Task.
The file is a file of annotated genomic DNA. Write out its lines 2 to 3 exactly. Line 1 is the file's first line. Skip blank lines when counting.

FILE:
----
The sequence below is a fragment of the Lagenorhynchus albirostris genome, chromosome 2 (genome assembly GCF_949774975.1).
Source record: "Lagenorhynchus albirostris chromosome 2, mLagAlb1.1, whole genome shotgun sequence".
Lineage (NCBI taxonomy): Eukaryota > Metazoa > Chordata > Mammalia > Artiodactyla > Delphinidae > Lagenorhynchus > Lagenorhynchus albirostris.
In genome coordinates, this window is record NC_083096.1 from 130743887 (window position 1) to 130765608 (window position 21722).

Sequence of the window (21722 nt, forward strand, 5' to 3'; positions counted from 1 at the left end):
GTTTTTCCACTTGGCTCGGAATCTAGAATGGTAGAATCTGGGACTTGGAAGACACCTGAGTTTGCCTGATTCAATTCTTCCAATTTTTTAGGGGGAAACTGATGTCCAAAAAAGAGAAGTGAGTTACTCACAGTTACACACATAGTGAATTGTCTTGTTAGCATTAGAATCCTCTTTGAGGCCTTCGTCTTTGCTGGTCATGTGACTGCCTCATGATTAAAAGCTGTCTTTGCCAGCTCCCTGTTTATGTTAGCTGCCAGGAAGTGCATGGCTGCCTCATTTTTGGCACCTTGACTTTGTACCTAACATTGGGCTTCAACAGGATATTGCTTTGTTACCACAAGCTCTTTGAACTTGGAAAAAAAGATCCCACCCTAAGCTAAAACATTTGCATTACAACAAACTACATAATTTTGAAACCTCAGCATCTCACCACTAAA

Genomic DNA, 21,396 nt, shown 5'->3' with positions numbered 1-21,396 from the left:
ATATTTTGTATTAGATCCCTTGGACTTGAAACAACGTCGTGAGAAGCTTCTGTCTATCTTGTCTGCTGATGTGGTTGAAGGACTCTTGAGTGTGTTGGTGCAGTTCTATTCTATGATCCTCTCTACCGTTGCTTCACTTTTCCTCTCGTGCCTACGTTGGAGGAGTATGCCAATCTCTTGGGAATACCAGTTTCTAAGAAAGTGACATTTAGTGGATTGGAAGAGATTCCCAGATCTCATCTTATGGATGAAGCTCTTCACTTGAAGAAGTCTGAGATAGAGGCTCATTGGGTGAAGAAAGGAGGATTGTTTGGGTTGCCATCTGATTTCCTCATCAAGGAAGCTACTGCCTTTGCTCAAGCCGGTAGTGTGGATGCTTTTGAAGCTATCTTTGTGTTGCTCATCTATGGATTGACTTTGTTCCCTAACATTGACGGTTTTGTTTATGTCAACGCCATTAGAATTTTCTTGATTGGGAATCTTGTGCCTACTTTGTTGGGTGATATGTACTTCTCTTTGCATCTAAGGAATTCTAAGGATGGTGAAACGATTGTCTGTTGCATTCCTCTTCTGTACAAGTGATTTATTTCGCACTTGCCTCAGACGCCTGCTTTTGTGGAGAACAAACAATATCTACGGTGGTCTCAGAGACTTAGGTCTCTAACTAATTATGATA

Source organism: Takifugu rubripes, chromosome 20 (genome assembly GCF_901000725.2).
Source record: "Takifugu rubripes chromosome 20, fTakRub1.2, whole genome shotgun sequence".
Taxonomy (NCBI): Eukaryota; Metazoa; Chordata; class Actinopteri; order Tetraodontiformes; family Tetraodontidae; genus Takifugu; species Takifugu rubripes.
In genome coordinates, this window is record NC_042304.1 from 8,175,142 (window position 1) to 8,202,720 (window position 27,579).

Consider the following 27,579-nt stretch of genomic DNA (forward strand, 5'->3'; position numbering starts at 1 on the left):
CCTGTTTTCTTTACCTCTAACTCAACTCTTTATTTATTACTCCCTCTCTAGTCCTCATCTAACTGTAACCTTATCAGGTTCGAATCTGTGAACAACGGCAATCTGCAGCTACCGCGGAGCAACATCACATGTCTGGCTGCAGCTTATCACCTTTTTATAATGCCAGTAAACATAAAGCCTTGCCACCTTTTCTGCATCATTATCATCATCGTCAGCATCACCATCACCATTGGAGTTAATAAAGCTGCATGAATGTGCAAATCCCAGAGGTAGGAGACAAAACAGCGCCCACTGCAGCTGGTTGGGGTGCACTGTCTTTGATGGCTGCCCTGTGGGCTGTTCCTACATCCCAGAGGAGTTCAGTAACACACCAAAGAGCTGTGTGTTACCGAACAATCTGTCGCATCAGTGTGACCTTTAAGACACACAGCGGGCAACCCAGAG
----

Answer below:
Source record: "Lagenorhynchus albirostris chromosome 2, mLagAlb1.1, whole genome shotgun sequence".
Lineage (NCBI taxonomy): Eukaryota > Metazoa > Chordata > Mammalia > Artiodactyla > Delphinidae > Lagenorhynchus > Lagenorhynchus albirostris.